• Most of the time it is not easy to find all the requirements for that ideal rough material, but at list a suitable branch as a leader can be a big plus, and shorten the development process.
  • In general the more branches a tree has the easier it will be to find suitable branches for instant gratification.

Here is another example:

Artemisia, just dug from the ground. If you notice, I have not removed the extra branches.
I shall wait for the tree to bud first. Artemisia is famous for branch die back during transplanting.
So if some of the branches die, I will need to adjust all my plans. As you can see this plant is
ready for secondary branch development, ones the primary branches are reduced,
selected, and after the tree has developed a good root system and recovered from the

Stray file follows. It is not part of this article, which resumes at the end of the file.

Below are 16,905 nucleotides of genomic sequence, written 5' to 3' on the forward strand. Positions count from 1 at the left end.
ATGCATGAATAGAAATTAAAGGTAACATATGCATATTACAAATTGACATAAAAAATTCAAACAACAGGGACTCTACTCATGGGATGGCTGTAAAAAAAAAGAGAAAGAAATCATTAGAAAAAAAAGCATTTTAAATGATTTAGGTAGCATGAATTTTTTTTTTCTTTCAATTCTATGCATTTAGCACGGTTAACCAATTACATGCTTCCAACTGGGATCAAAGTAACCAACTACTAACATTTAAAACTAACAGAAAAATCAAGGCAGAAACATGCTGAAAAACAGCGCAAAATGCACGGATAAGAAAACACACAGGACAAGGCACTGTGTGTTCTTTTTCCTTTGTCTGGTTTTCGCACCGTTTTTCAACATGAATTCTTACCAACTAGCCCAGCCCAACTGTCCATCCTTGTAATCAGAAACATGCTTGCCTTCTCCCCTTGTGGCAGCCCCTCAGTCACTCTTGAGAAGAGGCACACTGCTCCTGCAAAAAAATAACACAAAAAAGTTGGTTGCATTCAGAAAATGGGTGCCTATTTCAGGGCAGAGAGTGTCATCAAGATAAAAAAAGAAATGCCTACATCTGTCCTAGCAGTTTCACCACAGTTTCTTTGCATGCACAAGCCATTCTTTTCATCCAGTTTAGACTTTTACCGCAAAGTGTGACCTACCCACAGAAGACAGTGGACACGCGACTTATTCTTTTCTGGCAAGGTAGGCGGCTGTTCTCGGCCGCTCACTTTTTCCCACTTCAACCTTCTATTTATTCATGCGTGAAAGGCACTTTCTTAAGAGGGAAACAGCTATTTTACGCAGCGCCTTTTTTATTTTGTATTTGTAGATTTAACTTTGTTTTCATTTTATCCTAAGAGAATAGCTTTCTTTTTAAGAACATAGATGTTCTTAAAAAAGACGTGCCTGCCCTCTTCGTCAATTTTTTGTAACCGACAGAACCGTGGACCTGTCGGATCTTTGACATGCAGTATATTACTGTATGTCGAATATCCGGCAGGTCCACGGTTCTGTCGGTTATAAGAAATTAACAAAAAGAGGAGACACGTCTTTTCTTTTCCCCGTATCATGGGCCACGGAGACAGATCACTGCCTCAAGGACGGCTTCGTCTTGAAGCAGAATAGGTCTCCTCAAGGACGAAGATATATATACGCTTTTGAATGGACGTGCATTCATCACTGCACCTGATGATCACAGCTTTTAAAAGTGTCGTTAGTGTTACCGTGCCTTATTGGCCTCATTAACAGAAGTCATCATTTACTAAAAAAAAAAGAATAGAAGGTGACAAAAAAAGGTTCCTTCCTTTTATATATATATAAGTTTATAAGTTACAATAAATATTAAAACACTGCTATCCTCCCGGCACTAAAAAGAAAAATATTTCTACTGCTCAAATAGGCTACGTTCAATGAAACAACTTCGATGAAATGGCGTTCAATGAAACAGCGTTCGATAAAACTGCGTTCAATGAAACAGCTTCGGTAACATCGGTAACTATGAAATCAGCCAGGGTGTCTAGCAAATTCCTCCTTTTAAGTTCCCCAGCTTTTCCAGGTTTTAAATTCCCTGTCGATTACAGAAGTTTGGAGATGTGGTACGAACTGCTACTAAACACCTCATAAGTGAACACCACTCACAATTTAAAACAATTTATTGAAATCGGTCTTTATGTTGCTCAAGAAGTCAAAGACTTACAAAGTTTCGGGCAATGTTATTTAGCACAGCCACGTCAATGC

root reduction.

The trunk has good taper, movement, lots of branches to select from, not a very fantastic nebari, and the trunk will need to be fattened low down with sacrifice branches.

Another example:

Melaleuka with lots of branches, some movement in the trunk, suitable branches for leader
selection, not much thickness of the trunk for a large tree, but with good potential for shohin.
There is an ugly bump low down on the trunk…or possibly a root, which will need to be
carved, or the trunk groundlayered.

View from the other side.

Here are some possible styling solutions for this tree.

A virtual of the tree in Pierneef style characteristic of Acacia in Africa

Some more possible styles for this tree

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From → Beginners corner

19 Comments
  1. Amith permalink

    Nicely done Neli 😉

  2. Oscar permalink